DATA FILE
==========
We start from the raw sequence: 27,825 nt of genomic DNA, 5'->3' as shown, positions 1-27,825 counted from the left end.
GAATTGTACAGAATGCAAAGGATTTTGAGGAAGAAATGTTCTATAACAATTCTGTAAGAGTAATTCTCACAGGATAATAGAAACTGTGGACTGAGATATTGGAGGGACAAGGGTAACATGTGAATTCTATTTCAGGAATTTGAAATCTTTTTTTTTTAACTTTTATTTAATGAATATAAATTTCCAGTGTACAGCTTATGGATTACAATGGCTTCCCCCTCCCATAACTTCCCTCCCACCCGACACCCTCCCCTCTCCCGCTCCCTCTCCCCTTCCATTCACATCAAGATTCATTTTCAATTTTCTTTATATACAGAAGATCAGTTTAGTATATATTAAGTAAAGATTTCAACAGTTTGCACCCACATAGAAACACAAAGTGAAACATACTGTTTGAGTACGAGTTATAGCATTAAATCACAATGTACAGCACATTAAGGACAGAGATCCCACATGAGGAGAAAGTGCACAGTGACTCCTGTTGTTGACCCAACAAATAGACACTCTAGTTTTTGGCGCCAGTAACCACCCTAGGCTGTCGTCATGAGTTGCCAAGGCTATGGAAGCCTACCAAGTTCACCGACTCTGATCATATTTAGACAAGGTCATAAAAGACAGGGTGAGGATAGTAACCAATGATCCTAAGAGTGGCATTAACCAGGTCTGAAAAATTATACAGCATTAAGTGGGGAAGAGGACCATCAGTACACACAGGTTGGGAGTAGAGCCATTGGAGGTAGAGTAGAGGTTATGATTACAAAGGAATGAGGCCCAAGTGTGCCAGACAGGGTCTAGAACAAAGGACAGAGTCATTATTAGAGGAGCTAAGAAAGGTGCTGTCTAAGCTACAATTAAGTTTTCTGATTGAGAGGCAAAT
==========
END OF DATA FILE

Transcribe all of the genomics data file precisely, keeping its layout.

We start from the raw sequence: 27,825 nt of genomic DNA, 5'->3' as shown, positions 1-27,825 counted from the left end.
GAATTGTACAGAATGCAAAGGATTTTGAGGAAGAAATGTTCTATAACAATTCTGTAAGAGTAATTCTCACAGGATAATAGAAACTGTGGACTGAGATATTGGAGGGACAAGGGTAACATGTGAATTCTATTTCAGGAATTTGAAATCTTTTTTTTTTAACTTTTATTTAATGAATATAAATTTCCAGTGTACAGCTTATGGATTACAATGGCTTCCCCCTCCCATAACTTCCCTCCCACCCGACACCCTCCCCTCTCCCGCTCCCTCTCCCCTTCCATTCACATCAAGATTCATTTTCAATTTTCTTTATATACAGAAGATCAGTTTAGTATATATTAAGTAAAGATTTCAACAGTTTGCACCCACATAGAAACACAAAGTGAAACATACTGTTTGAGTACGAGTTATAGCATTAAATCACAATGTACAGCACATTAAGGACAGAGATCCCACATGAGGAGAAAGTGCACAGTGACTCCTGTTGTTGACCCAACAAATAGACACTCTAGTTTTTGGCGCCAGTAACCACCCTAGGCTGTCGTCATGAGTTGCCAAGGCTATGGAAGCCTACCAAGTTCACCGACTCTGATCATATTTAGACAAGGTCATAAAAGACAGGGTGAGGATAGTAACCAATGATCCTAAGAGTGGCATTAACCAGGTCTGAAAAATTATACAGCATTAAGTGGGGAAGAGGACCATCAGTACACACAGGTTGGGAGTAGAGCCATTGGAGGTAGAGTAGAGGTTATGATTACAAAGGAATGAGGCCCAAGTGTGCCAGACAGGGTCTAGAACAAAGGACAGAGTCATTATTAGAGGAGCTAAGAAAGGTGCTGTCTAAGCTACAATTAAGTTTTCTGATTGAGAGGCAAAT